Similarly, if a water softener is not properly adjusted it may use more salt, more potassium permanganate, or other water treatment chemicals than it should. Flushing salt, potassium permanganate, chlorine, or other chemicals into the septic system can cause a problem if it kills off septic tank bacteria or soil bacteria.
  • Turn off the water softener when the building will be unoccupied. There is no need to recharge the water softener when no water is being used in the home. See Winterize Water Softener & Treatment Equip for the water softener shut-down procedure.
  • Photo of a water softener bypass controlBypass the water softener when you are watering plants or washing the car.

    Some plumbers install a water line direct to an outside faucet, bypassing the water softener for this purpose.

    If you do not have a separate water line to an outside hose bib, you can temporarily put the water softener on "bypass" using a push-type control such as the one shown in this photograph.

    Remember to push the bypass lever back to softening position after such an outside use of water, lest you forget and clog your pipes with minerals. See Winterize Water Softener & Treatment Equip for details on how to do this.
  • Use salt alternatives in the water softener: potassium chloride may be an acceptable alternative to normal salt or sodium chloride for problem areas
  • Use a separate drywell to receive water softener backwash. This reduces the wastewater load on the septic system drainfield or seepage bed. Using a separate drywell to receive water softener backwash, or backwash from any water treatment equipment, also reduces the chances that water treatment chemicals will harm bacteria in the septic tank or drainfield.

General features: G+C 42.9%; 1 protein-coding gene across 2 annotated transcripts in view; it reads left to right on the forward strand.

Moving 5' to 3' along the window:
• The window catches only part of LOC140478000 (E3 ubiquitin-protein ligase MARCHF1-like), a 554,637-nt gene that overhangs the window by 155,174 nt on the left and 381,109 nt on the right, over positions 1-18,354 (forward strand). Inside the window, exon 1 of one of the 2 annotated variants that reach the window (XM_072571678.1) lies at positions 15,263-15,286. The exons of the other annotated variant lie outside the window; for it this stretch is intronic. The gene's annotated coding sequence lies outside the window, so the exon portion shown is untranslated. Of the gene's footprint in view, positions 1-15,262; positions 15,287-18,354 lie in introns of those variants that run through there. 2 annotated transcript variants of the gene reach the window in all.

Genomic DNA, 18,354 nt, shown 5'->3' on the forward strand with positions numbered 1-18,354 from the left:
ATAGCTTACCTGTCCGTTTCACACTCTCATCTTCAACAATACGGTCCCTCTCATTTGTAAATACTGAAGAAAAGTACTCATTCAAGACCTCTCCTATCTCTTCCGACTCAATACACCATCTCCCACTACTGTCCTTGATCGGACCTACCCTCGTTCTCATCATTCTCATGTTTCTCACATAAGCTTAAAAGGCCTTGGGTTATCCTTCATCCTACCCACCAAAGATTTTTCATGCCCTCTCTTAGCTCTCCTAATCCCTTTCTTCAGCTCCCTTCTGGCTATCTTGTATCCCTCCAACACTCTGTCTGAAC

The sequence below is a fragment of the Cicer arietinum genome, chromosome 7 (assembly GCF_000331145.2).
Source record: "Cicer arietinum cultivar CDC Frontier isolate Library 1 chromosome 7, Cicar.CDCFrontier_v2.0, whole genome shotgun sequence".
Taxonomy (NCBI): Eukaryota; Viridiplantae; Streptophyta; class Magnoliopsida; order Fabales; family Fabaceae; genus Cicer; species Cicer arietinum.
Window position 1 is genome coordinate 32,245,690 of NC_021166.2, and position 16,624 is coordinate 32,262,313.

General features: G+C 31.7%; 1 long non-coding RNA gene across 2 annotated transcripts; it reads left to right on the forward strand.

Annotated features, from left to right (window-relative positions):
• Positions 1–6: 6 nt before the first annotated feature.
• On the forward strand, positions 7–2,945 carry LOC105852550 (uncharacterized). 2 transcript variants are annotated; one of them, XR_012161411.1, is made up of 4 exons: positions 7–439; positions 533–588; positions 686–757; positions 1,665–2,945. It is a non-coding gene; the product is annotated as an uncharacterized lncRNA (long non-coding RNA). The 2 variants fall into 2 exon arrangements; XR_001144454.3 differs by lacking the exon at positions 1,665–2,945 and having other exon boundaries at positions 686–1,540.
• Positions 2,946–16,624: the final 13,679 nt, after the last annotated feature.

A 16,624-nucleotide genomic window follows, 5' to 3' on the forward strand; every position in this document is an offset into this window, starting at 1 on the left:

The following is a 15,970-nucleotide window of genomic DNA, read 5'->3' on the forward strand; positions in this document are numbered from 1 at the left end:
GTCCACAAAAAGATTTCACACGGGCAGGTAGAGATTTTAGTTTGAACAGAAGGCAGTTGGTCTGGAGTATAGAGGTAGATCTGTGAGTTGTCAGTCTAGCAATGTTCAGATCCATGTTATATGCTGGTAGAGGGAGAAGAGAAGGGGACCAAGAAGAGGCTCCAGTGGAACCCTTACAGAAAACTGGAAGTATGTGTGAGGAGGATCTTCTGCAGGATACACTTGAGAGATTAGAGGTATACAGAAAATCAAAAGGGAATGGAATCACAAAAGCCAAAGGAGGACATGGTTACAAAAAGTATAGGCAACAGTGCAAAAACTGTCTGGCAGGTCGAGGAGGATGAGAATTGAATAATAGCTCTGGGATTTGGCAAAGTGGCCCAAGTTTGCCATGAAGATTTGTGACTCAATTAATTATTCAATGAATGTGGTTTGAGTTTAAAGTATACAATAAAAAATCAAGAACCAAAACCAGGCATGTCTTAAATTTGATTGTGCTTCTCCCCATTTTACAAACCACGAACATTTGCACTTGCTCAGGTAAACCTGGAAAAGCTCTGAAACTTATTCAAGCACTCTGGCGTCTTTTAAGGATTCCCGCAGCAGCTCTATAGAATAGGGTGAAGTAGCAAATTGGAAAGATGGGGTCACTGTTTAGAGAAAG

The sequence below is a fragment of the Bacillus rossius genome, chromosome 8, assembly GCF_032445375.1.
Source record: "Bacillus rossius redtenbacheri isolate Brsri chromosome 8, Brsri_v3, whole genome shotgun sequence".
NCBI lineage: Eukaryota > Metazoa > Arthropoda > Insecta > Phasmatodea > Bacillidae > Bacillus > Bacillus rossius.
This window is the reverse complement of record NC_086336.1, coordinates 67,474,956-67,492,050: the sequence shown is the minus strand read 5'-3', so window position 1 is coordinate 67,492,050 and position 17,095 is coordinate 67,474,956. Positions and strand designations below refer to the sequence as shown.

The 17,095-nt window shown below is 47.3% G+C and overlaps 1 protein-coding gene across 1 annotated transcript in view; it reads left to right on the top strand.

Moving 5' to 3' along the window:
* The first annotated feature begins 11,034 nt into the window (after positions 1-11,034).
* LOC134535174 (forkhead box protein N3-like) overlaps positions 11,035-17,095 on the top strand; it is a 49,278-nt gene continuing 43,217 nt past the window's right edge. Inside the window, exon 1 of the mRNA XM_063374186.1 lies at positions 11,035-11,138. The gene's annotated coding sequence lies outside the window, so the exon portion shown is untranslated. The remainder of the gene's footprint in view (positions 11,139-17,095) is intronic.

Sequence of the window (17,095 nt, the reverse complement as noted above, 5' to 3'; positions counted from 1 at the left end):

Water treatment chemicals such as salt, potassium permanganate (often used to remove a sulphur odor from water), chlorine or other disinfectants will not usually harm a septic system provided that they enter the septic tank in a dilute solution such as that provided by a normal, properly-adjusted water softener.

    But should the equipment mal-function or be mal-adjusted, both water quantity and chemicals in water discharged by the treatment equipment might be a problem.
  • Connect to municipal water supply (if available) so that your water will arrive already properly conditioned and wont' require softening
  • See water softener maintenance guide of how to adjust the water softener and how to clean the water softener salt tank at   SOFTENER ADJUSTMENT & CONTROLS

 

 

Continue reading at SALT / SOFT WATER IMPACT on SEPTIC, PLUMBING, HEATERS or select a topic from the More Reading links shown below.

or see SALT / SOFT WATER IMPACT on SEPTIC, PLUMBING, HEATERS

or see our water softener maintenance guide: how to adjust the water softener SOFTENER ADJUSTMENT & CONTROLS

Suggested citation for this web page

REDUCE IMPACT of SOFTENER on SEPTIC at InspectApedia.com - online encyclopedia of building & environmental inspection, testing, diagnosis, repair, & problem prevention advice.